General practitioners and emergency doctors are in this veterinary health effort together, right? Absolutely. But beneath
the shared goals lurk several misunderstandings that can lead to resentment. Let's look at some of the reasons why these doctors
of different stripes sometimes don't see eye to eye.
General practitioners often think that emergency doctors perform an excessive amount of diagnostic testing. Well, emergency
doctors do run more tests and that costs clients money. But the increased testing is necessary.
First, when clients come to the emergency room, they're seeking a quick solution to a serious problem. A general practitioner
can stretch out testing for a chronic condition over time, but in the emergency room, these tests must be done all at once
to rule out problems as quickly as possible. In addition, state veterinary boards hold emergency doctors to different standards
than they do general practitioners. Like emergency physicians at human hospitals, emergency veterinarians are expected to
presume the worst to ensure the patient's safety. Emergency doctors need to perform extensive tests to rule out serious medical
On the flip side, some emergency doctors may think a family veterinarian has failed to properly "work up" a patient when testing
in the emergency room uncovers a serious health condition. But some of these emergency doctors have never worked in general
practice and may not recognize the impracticality—or even the questionable ethics—of recommending extensive diagnostics to
every client when it's more likely that an individual patient will respond to basic symptomatic therapy. In a general practice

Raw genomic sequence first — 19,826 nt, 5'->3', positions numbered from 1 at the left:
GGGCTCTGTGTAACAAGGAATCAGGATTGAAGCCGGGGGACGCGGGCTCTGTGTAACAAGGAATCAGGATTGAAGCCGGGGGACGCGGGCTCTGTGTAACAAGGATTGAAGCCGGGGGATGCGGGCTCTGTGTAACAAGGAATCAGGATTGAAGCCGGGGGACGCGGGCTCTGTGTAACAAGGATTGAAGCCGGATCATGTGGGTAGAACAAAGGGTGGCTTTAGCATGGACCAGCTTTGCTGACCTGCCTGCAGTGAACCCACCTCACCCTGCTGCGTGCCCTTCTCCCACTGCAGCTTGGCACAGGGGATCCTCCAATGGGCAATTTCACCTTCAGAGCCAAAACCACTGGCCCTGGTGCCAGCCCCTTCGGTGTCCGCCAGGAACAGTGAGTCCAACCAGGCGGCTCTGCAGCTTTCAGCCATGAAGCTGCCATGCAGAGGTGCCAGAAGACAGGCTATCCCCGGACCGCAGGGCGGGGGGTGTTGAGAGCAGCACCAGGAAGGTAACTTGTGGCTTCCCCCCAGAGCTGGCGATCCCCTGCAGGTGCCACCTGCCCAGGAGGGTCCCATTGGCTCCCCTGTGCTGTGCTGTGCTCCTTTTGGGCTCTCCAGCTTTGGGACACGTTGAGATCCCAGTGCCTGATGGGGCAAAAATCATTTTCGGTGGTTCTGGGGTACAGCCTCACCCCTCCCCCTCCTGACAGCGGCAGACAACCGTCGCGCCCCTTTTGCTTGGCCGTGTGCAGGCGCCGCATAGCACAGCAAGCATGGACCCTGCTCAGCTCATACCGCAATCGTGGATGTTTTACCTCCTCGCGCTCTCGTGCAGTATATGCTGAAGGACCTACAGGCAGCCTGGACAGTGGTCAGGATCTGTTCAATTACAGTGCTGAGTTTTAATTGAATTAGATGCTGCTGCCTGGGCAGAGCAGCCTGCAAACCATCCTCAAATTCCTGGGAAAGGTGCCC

setting, it's appropriate and within standards of care to delay diagnostics in certain stable patients.
Many general practitioners also wonder about the high fees that emergency clinics charge. These family doctors understandably
care about their clients and don't want them to be taken advantage of in a time of crisis. General practitioners also face
the additional frustration of trying to provide continued medical care after an emergency visit that has quite likely drained
clients' financial resources.
But there's no mystery to why emergency room fees are higher. Both general and emergency practices are driven by the average
client transaction and the number of clients seen. Because emergency doctors see fewer patients but need to maintain staff
on hand around the clock, higher fees are necessary to cover salaries and overhead. Team member and doctor salaries must inevitably
be higher for emergency practices to attract skilled staff members willing to work more difficult schedules. Also, in order
to meet the challenges related to patients in crisis, specialty and emergency clinics must invest in more expensive equipment
and supplies. That raises overhead, too.
We need each other. Without the support of general practitioners, the emergency practice couldn't keep its doors open. Without
the support of the emergency practice, the general practitioner would face many sleepless nights, interrupted weekends, and
heightened concern over liability and patient supervision. Together we share the privilege, challenge, responsibility, and
satisfaction of serving shared clients with a standard of care that neither alone could achieve.
Jim Clark, DVM
Dr. Jim Clark, MBA, owns several emergency and specialty practices in the San Francisco Bay Area. Please send questions or comments to firstname.lastname@example.org